We have for weeks braced ourselves for the surely coming Thom Yorke artistic response to the coronavirus crisis (Seriously, what has taken him so long?)—knowing that it will certainly willfully steal a bit more sun from our already darkened hearts.
But mysterious LA upstarts sym fera have captured that Radiohead sense of sonic alienation, without slipping into an equivalent sense of the crushingly ominous. Indeed, sounding like it was lifted from The Verve’s A Storm in Heaven sessions, new single “darkness visible” is a subtle but dramatic bit of Euro-psychedelia, with trembling verses punctuated by histrionic bursts.
Their identity remains a mystery (a near impossibility in 2020), and the accompanying video gives away little. Rather, it strings together a series of haunted isolation portraits, perfectly capturing our current reality of universal solitude.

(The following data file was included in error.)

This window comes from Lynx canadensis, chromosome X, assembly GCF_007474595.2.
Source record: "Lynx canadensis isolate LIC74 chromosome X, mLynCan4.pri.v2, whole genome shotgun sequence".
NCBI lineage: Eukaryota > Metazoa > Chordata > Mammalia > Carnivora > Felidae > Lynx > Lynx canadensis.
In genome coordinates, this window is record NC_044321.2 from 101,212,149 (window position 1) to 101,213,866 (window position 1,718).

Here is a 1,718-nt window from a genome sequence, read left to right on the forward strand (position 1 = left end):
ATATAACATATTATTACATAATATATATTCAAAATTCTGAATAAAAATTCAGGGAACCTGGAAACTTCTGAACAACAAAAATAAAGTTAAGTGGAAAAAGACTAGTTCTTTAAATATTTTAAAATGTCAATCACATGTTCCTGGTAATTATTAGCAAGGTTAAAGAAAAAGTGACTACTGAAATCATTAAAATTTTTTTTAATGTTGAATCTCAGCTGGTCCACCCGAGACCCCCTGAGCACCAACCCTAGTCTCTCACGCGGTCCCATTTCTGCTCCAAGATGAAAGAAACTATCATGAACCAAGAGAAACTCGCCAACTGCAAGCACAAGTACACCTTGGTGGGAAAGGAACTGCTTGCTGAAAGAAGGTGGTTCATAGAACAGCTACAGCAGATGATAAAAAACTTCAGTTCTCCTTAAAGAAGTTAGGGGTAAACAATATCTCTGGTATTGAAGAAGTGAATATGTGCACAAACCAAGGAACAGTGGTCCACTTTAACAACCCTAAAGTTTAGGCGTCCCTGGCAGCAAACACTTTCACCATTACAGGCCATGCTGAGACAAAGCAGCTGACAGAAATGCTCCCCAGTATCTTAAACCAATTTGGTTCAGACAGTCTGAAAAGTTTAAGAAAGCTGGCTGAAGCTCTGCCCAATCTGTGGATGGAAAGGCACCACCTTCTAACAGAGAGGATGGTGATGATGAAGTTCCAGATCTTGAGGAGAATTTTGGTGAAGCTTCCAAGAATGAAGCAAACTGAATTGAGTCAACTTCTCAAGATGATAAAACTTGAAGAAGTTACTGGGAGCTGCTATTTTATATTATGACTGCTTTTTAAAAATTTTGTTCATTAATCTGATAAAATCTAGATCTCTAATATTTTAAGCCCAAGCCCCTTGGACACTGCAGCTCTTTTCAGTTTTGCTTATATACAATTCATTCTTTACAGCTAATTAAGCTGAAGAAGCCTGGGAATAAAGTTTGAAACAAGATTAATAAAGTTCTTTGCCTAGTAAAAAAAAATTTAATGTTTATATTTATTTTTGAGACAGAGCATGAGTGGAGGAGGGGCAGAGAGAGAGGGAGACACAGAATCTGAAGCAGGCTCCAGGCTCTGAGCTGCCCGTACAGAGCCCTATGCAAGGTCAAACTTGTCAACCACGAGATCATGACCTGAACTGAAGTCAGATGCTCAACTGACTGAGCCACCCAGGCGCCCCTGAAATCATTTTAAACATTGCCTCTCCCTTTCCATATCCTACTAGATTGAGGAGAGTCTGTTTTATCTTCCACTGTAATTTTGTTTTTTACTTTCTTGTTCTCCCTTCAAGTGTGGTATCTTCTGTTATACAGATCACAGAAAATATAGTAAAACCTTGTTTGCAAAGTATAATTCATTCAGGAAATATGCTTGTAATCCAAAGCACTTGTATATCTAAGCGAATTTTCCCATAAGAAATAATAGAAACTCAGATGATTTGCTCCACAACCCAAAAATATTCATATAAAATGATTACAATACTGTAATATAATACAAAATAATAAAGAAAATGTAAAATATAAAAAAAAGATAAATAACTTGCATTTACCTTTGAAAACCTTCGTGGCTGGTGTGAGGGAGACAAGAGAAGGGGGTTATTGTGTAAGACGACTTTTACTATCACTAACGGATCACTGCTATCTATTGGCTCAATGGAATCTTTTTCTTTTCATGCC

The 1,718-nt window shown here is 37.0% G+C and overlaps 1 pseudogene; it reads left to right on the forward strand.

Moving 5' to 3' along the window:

A statement from the band reads:
“The song is basically about the isolation between one’s inner life and the world, and the feelings of both peace and dread that you can feel when you realize that everything, including other people, continues on without you, without ever coming into contact with your subjective experience. It’s simultaneously frightening but also kind of liberating, in a way, to let go like that. Sort of the bright side of always being fundamentally alone inside your own head, making peace with your own impermanence.”
Something worth seriously considering at such a time as this.